Why do people not care about Privacy? Some will offhandedly claim, “I have nothing to hide.” Others will say that big data and government surveillance should not concern those who are law abiding and innocent of wrongdoing. But the problem with this response is that it reveals a lack of understanding regarding the value of privacy. Privacy is not a mere shield or wall to hide certain details about us from others. The concept is not reducible to single acts of intrusion or violation of one’s personal sphere. To think about Privacy in terms of someone peering into your window to watch you with your family is to focus on only one tiny strand of tapestry or one grain of sand in a beach.
Think of the value of Privacy this way: If you drank one glass of lead-laden water from Flint, would you see a quick path to cancer or any other potentially deadly disease? Probably not. But the problem for those in Flint was that they drank water contaminated with lead for years. The cumulative effect, the acts taken in the aggregate were what caused so many in Flint to suffer irreversible health problems.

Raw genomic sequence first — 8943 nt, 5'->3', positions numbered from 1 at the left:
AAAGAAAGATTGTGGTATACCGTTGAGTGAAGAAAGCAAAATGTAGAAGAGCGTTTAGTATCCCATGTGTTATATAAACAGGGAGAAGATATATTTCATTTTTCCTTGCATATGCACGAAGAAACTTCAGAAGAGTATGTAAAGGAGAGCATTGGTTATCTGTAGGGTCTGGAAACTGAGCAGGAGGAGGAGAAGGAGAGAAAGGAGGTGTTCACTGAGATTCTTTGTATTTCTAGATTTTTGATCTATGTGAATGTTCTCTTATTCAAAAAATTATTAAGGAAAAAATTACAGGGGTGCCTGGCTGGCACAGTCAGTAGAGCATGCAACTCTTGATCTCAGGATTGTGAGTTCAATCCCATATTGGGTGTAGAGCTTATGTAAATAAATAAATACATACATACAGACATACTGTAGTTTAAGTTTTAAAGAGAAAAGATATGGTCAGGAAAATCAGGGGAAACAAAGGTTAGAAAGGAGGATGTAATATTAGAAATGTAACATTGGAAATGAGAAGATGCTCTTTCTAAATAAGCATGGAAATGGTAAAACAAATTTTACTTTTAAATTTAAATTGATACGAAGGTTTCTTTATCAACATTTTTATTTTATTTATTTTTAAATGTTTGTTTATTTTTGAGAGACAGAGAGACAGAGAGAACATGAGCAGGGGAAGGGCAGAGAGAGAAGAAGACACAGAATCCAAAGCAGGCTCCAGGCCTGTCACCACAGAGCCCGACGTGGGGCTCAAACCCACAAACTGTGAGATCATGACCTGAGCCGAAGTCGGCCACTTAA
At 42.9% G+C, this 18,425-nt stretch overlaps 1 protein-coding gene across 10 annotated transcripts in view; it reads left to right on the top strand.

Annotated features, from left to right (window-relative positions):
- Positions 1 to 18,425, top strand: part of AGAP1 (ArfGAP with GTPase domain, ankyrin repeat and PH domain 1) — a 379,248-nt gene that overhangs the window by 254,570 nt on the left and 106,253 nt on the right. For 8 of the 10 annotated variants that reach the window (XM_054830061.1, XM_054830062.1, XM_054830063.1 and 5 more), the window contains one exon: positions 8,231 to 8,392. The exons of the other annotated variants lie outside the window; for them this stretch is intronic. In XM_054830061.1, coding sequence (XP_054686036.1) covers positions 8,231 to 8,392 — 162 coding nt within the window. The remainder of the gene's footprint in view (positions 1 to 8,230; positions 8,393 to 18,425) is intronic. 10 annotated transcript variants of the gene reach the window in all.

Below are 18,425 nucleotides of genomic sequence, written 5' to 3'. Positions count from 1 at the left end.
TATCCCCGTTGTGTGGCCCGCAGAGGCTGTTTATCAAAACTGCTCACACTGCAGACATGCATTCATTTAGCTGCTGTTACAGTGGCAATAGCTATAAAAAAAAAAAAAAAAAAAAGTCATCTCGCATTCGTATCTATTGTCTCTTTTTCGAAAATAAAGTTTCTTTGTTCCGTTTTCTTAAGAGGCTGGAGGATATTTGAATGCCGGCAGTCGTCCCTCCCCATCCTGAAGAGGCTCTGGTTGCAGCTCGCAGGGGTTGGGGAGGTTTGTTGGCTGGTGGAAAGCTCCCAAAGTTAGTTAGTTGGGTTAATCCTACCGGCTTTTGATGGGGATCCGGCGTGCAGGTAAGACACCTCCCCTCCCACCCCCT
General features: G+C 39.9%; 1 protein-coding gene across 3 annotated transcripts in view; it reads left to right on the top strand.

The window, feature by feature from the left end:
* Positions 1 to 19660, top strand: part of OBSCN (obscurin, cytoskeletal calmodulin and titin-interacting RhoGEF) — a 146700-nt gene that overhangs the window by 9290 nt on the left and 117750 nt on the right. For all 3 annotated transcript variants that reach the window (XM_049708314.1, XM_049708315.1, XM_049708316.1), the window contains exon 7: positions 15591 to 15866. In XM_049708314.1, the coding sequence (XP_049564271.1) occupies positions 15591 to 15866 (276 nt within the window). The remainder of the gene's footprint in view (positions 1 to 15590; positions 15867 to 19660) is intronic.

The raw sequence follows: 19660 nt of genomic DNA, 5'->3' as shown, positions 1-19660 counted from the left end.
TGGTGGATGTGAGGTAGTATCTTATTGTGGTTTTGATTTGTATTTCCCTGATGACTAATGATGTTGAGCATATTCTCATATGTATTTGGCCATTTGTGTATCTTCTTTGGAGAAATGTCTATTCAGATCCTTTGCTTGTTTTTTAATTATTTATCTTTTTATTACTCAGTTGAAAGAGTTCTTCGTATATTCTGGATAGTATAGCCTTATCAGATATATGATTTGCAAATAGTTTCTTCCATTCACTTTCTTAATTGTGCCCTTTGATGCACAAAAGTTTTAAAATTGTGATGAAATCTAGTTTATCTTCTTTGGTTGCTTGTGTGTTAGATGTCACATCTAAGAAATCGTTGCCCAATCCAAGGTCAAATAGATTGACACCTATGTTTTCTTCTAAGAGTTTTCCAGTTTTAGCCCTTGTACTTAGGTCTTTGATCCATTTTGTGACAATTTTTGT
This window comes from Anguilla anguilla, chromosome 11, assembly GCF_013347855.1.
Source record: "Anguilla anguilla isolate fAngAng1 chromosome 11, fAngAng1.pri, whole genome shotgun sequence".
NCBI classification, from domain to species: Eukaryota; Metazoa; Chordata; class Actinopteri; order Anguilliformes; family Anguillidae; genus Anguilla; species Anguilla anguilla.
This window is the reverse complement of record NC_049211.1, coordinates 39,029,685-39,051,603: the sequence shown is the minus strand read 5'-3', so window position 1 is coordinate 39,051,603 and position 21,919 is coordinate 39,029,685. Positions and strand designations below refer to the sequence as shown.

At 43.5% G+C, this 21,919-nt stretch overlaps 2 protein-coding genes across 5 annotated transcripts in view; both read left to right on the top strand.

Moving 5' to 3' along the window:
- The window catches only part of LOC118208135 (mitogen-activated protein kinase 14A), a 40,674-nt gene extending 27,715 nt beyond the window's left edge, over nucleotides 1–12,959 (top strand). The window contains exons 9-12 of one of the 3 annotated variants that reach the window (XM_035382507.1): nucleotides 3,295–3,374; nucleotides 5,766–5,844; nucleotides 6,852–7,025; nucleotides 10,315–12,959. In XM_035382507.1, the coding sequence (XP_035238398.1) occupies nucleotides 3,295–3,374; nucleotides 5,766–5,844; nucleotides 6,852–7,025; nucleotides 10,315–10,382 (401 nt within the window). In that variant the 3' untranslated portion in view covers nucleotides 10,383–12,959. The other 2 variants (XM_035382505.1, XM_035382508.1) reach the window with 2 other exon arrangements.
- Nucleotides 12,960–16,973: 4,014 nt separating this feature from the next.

This is the same way the Privacy violations harm each of us and our society as a whole. The information collection, aggregation, insecurity, increased accessibility and decisional inferences/interference (“decisional interference” was coined by Prof. Daniel Solove).
While nebulous, Privacy is important because it affords individuals a basic amount of autonomy and control over facts and details that make each unique. In the aggregate, “big data” seems harmless. But as we have seen, there are many ways to hack and identify personally identifiable information (PII). When the PII and/or valuable data sets of individuals get in the wrong hands, one loses control over their finances and their digital existence. One of my data breach clients suffered and continues to see fraudsters obtain lines of credit, obtain a Washington State driver’s license, and so on. Folks: This is NOT Privacy Paranoia. It is a well informed fact that we need to care about how our PII is disclosed and safeguarded.
Most people do not realize how their data is getting sold in myriad forms either legally or illegally. I will talk about this more in future posts. That private data has value in virtually every imaginable industry. If it matters to others, it certainly should matter to you. At the very least, to value your Privacy is to value control over the information that is accessible about you. If you don’t care about having that minimal amount of control, then feel free to broadcast your SSN along with all of your family’s SSNs and dates of birth.
Tomorrow, January 28, 2016, is Data Privacy Day. Big deal? It actually is: The first Data Privacy Day that occurred in the United States and Canada was in 2008, which was observed as an extension of the Data Protection Day celebration in Europe. Data Protection Day commemorates the Jan. 28, 1981 signing of Convention 108, which was the first legally binding international treaty dealing with privacy and data protection.